Virtex4: On using a LC clock pin for global clock.

Can one use a CC_LC (regional clock) to drive the global clock tree via a BUFG or IBUFG primitive?

I assume this is a bad design practice, because CC_LC are 'external' pins, whereas GC pins are located near the center of the die...

Do I risk a high clock skew resulting in poor synthesized frequency?

Regards, Steve

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via a BUFG or IBUFG primitive?

pins, whereas GC pins are located near the center of the die...

Howdy Steve,

It is possible to take a generally routed signal and put it on a global clock. And as you suspected, it isn't recommended, although not for the reasons you list.

The main reason for having the global clock inputs come from certain pins (and local clock inputs too, for that matter) is so that there is known amount of delay between the input pin and the resources it will be driving. Having a known amount of delay allows you to control the timing between that clock and the other I/O pins in the device (or region). Here are the two main examples:

  1. If the clock has a known (fixed) phase relationship with other signals on the board and is responsible for clocking those signals into the FPGA, you really want to use a dedicated clock input.

  1. If there are bits being clocked out of the FPGA that need to have a fixed relationship with the *input* phase of the clock, you want to use a dedicated clock input.

  2. Virtex-4 has introduced a third reason: global clocks are routed differentially, so if you want low jitter, use them.

You'll notice that the wording for each of those uses the word "want." That is the one thing that my coworkers and I have always loved about Xilinx - they don't keep you from doing most things you want to do, even if you want to do it in a way that isn't generally advisable.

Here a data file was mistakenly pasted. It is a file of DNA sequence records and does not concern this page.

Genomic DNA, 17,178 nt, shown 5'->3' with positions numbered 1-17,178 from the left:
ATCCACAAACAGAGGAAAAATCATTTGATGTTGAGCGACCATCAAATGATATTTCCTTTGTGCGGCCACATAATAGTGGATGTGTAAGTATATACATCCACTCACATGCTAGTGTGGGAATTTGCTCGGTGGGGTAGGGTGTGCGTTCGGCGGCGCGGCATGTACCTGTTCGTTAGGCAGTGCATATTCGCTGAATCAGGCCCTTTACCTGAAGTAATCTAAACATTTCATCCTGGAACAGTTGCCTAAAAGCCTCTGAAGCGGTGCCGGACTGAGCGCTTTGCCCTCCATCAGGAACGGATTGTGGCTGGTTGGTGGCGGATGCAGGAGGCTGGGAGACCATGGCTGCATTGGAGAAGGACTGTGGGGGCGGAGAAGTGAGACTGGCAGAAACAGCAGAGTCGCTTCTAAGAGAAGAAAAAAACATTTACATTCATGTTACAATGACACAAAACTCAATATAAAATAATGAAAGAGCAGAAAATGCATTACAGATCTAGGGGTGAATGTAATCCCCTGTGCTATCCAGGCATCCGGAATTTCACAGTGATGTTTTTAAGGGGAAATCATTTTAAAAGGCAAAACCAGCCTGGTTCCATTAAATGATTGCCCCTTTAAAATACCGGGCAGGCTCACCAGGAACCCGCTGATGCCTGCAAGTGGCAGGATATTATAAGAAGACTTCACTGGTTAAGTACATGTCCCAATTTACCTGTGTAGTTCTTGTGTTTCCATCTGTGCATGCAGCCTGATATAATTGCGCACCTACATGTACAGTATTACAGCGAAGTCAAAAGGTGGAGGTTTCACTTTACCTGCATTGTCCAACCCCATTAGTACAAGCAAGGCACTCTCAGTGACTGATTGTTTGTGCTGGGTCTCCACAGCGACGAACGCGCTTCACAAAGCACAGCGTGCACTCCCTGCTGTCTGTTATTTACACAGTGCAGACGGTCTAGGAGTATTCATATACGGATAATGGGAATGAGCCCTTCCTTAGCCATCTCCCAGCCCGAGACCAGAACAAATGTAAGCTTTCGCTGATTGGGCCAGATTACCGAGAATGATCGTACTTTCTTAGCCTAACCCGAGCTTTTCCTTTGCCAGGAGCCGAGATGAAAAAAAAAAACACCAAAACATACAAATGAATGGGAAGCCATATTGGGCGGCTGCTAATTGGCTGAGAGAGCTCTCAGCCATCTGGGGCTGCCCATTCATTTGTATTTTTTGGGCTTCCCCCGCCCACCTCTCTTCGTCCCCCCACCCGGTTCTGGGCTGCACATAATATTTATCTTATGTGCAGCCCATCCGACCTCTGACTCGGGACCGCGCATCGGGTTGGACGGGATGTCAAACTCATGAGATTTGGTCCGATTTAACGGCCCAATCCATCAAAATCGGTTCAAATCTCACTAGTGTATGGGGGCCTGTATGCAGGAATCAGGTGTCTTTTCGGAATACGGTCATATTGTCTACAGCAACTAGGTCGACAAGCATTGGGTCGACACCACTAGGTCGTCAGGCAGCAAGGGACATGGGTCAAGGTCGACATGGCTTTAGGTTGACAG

So, going back to my very first sentence of this post, it is possible to use the local routing over to a global clock net. It is also possible to nail this routing down so that it doesn't change everytime you do a P&R - and when you nail it down, you now have a fixed (although large) delay. Figure out what that delay is (using FPGA editor to get a starting point) and feed the clock into a DCM, which you'll use to dial out all that large delay. Or with V4, you can dial the delay into the ISERDES, either for the "clock input", or for the data bits, and get the same result.

I'm not sure what you are asking here. Are you referring to using a DCM? Or simply that the signal on the global clock net is some sort of "resynthesized" version of the clock that came into the device originally? Regardless, the answer is that if you use global (or local) dedicated clock resources, you won't have skew. In the above paragraphs, I explained how you'll have extra delay before get on the clock net, but you shouldn't have skew.

Good luck,


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Marc Randolph

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